In this video I will give you a detailed comparison of the 6 different Amazon business models used by Amazon sellers in the hopes of helping you to determine with of the 6 is best suited for you. This video is perfect for anyone wanting to understand the pros and cons of each Amazon business model, and looking for a good example of how each of the business models work.
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How To Choose The Right Amazon Business Model in 2021 - Audio file
How To Choose The Right Amazon Business Model in 2021 -Video transcript
Hey guys and welcome back to my channel. In this video I would like to go over the 6 different Amazon business models you can choose from to build a business on Amazon, so be sure to watch all the way through so you don't miss any of the important details as we do have a lot to cover.
Now, before I hop into this video, if you are new to this channel you're going to want to subscribe as I talk about the best ways to make a full time income with Amazon FBA and always get straight to the point, with that said let's get right into this video.
As alluring as it may seem to quit your day job and benefit from third-party selling, it’s essential to understand the types of sales opportunities that Amazon offers.
So let’s take a look at the differences of these different Amazon business models, as well as what you can do to get started selling on Amazon using each one.
There are six over-arching business models used by third-party sellers to effectively generate revenue. Some Amazon business models are more widely used than others with the right method for you being completely dependent on the types of products you’re interested in selling, your goals, budgets and much more, as there is no right or wrong model to follow.
The first one up is retail arbitrage; Retail arbitrage is popular among those looking for an entry-level Amazon business model. It essentially involves hunting down bargains or reduced goods and selling your finds on for a higher price.
The business model allows sellers to benefit from panic buyers and products in high demand by bulk buying items at a reduced price and raising the cost to sell on Amazon. It is a simple concept that can enable you to generate a significant stream of revenue over time as you build up an inventory and discover which product lines provide the most sales opportunities.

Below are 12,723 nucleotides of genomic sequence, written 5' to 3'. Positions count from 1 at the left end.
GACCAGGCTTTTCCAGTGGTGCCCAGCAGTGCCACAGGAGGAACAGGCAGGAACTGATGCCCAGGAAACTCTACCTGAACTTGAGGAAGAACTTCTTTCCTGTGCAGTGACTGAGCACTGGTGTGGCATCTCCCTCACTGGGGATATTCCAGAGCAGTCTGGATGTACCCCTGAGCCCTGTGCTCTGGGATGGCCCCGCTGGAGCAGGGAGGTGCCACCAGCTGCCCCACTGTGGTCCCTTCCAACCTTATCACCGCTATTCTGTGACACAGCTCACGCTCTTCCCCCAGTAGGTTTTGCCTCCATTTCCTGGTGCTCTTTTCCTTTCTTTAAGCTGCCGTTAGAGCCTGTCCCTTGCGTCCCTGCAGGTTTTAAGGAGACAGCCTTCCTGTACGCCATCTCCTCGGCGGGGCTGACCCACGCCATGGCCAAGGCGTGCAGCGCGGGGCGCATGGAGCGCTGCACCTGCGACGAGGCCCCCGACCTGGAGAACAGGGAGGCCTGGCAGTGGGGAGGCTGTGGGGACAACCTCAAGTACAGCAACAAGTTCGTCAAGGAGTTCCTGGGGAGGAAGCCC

To calculate profits generated from retail arbitrage, you will need to consider the original price of your product and the price you are selling it for, minus the standard Amazon fees. Do plenty of competitor research to see the price ranges of other sellers to make sure you do not go too high or low.
And while it may be tempting to ramp up your prices and increase your profit margins, if your competitors are offering an item for significantly lower on Amazon, you will lose out on sales.
If you are looking for an affordable way to start third-party selling on Amazon, retail arbitrage has a strong track record. You can spend as much as little as you like to start successfully building up your inventory and offering consumers a wide range of products.
If budgets are tight, you can start small to kick-start your selling journey and gradually work your way up to having a large volume of products on Amazon.
You get to maintain complete control over your inventory in terms of the quality of your products, allowing you to easily determine suitable prices and make sure you buy the right volume of stock.
There are several tactics to use to generate an inventory that doesn’t require a large investment but is still of high value, such as visiting stores that are due to close down or those that have regular sales to reduce their stock.